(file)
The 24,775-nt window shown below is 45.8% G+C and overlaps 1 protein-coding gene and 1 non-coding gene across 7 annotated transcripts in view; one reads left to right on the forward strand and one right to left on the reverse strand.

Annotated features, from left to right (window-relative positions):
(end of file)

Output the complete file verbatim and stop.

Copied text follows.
The 24,775-nt window shown below is 45.8% G+C and overlaps 1 protein-coding gene and 1 non-coding gene across 7 annotated transcripts in view; one reads left to right on the forward strand and one right to left on the reverse strand.

Annotated features, from left to right (window-relative positions):